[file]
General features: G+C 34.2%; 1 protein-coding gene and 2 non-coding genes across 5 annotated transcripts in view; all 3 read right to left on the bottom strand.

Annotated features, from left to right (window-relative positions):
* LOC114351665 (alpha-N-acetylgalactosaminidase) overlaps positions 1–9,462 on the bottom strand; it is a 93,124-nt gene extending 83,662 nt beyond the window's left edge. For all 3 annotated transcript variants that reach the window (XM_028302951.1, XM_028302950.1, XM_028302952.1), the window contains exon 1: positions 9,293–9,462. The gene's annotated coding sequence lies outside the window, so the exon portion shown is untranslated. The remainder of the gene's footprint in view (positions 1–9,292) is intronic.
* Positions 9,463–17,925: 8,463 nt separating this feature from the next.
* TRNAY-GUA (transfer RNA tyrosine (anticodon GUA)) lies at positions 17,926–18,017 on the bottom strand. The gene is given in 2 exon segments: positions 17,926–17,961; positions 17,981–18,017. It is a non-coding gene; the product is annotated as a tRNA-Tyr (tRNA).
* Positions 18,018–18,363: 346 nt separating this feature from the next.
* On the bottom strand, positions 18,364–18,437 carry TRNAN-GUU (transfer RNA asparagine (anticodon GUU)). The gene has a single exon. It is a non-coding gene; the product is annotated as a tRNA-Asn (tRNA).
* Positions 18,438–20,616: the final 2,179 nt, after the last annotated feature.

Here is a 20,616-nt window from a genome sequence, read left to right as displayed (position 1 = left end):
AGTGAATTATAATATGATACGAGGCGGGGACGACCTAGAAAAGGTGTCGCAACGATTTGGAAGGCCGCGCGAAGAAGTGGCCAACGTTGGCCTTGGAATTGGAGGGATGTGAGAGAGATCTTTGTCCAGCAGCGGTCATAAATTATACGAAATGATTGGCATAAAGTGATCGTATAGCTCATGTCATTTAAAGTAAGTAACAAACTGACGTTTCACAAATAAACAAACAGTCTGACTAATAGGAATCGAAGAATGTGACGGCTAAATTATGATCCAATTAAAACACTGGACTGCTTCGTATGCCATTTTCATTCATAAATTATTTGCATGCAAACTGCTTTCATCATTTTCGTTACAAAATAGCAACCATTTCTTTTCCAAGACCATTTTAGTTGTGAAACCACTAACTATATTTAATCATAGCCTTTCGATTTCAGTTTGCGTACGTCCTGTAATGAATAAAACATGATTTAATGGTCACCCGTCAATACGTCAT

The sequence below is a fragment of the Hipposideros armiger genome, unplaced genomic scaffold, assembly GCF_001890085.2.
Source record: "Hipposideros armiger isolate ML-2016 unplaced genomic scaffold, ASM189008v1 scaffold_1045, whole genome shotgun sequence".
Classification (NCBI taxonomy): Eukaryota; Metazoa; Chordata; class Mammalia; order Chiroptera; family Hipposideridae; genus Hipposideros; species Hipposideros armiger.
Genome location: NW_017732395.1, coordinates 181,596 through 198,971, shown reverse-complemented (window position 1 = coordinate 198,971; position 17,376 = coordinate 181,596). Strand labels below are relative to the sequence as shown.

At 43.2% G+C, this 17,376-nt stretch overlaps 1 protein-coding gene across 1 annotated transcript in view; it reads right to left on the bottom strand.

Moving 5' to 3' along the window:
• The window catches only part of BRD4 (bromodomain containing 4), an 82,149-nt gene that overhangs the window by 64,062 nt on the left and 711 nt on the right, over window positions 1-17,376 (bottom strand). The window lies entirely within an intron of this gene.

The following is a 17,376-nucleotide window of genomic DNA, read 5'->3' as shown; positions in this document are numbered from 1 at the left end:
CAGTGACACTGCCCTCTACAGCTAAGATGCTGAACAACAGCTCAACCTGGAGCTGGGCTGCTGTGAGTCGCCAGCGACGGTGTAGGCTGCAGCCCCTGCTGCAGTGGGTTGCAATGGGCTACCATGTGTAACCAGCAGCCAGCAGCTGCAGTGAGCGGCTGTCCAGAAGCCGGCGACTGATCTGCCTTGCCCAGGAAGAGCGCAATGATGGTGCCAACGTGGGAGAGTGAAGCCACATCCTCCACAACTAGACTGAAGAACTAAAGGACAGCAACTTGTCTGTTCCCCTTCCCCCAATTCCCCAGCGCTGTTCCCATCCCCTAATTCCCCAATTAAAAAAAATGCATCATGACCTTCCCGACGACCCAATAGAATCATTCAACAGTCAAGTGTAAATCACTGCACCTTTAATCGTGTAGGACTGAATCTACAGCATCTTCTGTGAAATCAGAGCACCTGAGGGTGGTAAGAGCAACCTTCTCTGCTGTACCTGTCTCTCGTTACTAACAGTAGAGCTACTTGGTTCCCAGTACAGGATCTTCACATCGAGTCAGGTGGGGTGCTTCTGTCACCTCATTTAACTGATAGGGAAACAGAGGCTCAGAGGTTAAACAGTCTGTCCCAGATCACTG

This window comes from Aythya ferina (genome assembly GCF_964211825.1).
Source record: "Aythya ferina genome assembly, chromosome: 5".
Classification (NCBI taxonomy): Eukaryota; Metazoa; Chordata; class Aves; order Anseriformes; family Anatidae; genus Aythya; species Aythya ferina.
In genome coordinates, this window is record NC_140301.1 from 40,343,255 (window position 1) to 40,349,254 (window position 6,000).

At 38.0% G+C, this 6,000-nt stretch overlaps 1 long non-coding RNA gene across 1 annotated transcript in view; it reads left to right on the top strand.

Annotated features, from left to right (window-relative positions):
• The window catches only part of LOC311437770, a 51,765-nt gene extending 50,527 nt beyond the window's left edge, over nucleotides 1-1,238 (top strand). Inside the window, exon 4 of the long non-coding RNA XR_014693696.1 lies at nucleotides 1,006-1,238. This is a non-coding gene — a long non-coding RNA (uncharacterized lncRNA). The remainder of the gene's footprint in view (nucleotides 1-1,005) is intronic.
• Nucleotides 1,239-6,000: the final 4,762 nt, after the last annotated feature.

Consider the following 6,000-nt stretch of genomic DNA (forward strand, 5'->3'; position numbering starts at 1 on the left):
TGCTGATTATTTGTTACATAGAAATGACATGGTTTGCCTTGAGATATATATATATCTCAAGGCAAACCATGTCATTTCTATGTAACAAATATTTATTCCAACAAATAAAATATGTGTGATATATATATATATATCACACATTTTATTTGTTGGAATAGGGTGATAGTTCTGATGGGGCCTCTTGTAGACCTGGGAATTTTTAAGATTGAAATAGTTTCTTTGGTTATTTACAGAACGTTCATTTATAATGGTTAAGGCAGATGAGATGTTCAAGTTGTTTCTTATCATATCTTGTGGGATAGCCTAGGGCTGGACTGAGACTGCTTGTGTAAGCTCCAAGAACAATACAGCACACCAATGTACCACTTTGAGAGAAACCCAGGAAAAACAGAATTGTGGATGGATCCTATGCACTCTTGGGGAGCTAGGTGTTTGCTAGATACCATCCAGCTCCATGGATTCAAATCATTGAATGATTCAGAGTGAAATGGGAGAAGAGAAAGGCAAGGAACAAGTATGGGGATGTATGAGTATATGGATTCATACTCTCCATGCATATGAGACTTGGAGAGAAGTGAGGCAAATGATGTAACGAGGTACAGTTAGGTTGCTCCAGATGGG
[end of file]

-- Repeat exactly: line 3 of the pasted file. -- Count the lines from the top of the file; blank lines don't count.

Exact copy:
* LOC114351665 (alpha-N-acetylgalactosaminidase) overlaps positions 1–9,462 on the bottom strand; it is a 93,124-nt gene extending 83,662 nt beyond the window's left edge. For all 3 annotated transcript variants that reach the window (XM_028302951.1, XM_028302950.1, XM_028302952.1), the window contains exon 1: positions 9,293–9,462. The gene's annotated coding sequence lies outside the window, so the exon portion shown is untranslated. The remainder of the gene's footprint in view (positions 1–9,292) is intronic.